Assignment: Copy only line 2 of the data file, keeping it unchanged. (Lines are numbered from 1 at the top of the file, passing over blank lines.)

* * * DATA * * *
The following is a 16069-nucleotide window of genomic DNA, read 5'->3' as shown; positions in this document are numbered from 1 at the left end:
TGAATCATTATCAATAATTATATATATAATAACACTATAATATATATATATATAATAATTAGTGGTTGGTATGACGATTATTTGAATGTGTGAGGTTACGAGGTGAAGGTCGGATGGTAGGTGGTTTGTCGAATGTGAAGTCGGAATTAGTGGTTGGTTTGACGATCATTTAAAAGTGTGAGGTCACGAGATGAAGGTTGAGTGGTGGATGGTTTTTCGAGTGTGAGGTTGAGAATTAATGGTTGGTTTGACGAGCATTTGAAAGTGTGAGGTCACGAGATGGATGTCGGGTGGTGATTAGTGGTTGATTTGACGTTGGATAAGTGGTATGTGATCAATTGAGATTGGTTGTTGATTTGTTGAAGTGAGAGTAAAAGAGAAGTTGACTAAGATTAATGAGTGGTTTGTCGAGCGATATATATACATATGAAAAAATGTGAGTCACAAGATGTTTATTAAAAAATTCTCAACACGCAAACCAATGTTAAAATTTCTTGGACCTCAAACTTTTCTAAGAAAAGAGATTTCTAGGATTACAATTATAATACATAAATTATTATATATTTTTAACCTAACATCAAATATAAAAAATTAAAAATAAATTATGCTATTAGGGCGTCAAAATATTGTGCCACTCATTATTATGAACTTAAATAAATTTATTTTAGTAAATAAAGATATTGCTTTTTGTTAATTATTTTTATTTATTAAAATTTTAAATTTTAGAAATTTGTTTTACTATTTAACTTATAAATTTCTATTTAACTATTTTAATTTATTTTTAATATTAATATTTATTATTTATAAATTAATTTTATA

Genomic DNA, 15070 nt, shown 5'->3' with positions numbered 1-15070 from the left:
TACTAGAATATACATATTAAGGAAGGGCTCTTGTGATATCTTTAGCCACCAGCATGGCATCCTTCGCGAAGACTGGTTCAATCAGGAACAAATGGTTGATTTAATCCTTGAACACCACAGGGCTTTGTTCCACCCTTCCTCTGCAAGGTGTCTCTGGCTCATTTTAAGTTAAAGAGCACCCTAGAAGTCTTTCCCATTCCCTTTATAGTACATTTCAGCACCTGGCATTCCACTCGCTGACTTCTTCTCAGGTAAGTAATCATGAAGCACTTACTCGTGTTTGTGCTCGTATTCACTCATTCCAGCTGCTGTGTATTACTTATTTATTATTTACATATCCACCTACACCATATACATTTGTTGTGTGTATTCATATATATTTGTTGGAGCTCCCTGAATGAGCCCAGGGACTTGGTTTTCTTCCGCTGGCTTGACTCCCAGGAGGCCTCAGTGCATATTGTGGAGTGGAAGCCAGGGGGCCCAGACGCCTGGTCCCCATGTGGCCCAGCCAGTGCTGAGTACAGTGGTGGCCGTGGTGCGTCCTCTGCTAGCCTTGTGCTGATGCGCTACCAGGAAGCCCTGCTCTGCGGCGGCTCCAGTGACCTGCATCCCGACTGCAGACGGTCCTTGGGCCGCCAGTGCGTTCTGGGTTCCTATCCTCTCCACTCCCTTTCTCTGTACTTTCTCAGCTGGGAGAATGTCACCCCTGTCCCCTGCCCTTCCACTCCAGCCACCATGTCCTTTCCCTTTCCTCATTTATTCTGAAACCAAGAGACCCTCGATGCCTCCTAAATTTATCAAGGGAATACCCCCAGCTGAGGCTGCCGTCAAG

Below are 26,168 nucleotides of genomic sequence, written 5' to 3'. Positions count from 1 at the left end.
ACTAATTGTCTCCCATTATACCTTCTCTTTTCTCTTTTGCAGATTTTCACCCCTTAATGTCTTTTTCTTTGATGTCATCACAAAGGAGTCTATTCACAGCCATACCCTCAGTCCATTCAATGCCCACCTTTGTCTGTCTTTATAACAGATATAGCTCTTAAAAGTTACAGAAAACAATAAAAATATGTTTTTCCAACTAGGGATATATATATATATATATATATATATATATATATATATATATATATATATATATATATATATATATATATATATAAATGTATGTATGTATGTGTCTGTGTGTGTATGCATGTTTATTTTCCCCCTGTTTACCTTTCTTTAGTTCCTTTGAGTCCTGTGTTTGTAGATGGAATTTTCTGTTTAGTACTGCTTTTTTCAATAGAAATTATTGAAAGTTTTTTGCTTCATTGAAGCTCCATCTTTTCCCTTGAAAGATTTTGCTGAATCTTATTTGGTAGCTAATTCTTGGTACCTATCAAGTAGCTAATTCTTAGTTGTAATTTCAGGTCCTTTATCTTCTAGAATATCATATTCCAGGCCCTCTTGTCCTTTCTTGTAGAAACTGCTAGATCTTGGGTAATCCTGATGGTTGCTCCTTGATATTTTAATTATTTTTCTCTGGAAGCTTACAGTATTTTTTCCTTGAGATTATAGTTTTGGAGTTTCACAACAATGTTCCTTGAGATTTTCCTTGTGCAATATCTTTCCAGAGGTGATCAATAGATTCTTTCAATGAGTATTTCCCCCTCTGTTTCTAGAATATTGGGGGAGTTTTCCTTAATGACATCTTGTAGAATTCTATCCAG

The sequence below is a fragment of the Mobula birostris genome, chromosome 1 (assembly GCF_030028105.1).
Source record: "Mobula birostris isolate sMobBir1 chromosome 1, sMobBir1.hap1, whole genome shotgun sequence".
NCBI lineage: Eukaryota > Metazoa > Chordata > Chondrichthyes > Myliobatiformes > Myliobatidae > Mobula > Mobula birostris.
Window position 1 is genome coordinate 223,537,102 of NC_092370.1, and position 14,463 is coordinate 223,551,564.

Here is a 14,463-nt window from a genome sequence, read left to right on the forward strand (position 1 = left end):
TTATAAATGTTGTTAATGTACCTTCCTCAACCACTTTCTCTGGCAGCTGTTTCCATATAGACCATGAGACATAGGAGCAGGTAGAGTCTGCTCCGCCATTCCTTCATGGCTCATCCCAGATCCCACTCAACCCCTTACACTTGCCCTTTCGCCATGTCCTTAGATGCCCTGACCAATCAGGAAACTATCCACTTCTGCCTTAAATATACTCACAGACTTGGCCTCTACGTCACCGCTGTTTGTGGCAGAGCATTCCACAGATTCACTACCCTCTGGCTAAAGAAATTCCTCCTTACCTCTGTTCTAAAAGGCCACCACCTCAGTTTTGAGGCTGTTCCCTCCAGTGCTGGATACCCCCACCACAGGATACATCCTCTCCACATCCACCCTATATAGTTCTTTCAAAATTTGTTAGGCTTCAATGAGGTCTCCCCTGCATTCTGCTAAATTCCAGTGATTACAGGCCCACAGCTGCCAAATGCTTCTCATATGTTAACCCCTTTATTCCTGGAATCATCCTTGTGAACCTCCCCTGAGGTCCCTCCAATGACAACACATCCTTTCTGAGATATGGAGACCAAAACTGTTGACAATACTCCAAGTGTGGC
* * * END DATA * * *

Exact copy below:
TGAATCATTATCAATAATTATATATATAATAACACTATAATATATATATATATAATAATTAGTGGTTGGTATGACGATTATTTGAATGTGTGAGGTTACGAGGTGAAGGTCGGATGGTAGGTGGTTTGTCGAATGTGAAGTCGGAATTAGTGGTTGGTTTGACGATCATTTAAAAGTGTGAGGTCACGAGATGAAGGTTGAGTGGTGGATGGTTTTTCGAGTGTGAGGTTGAGAATTAATGGTTGGTTTGACGAGCATTTGAAAGTGTGAGGTCACGAGATGGATGTCGGGTGGTGATTAGTGGTTGATTTGACGTTGGATAAGTGGTATGTGATCAATTGAGATTGGTTGTTGATTTGTTGAAGTGAGAGTAAAAGAGAAGTTGACTAAGATTAATGAGTGGTTTGTCGAGCGATATATATACATATGAAAAAATGTGAGTCACAAGATGTTTATTAAAAAATTCTCAACACGCAAACCAATGTTAAAATTTCTTGGACCTCAAACTTTTCTAAGAAAAGAGATTTCTAGGATTACAATTATAATACATAAATTATTATATATTTTTAACCTAACATCAAATATAAAAAATTAAAAATAAATTATGCTATTAGGGCGTCAAAATATTGTGCCACTCATTATTATGAACTTAAATAAATTTATTTTAGTAAATAAAGATATTGCTTTTTGTTAATTATTTTTATTTATTAAAATTTTAAATTTTAGAAATTTGTTTTACTATTTAACTTATAAATTTCTATTTAACTATTTTAATTTATTTTTAATATTAATATTTATTATTTATAAATTAATTTTATA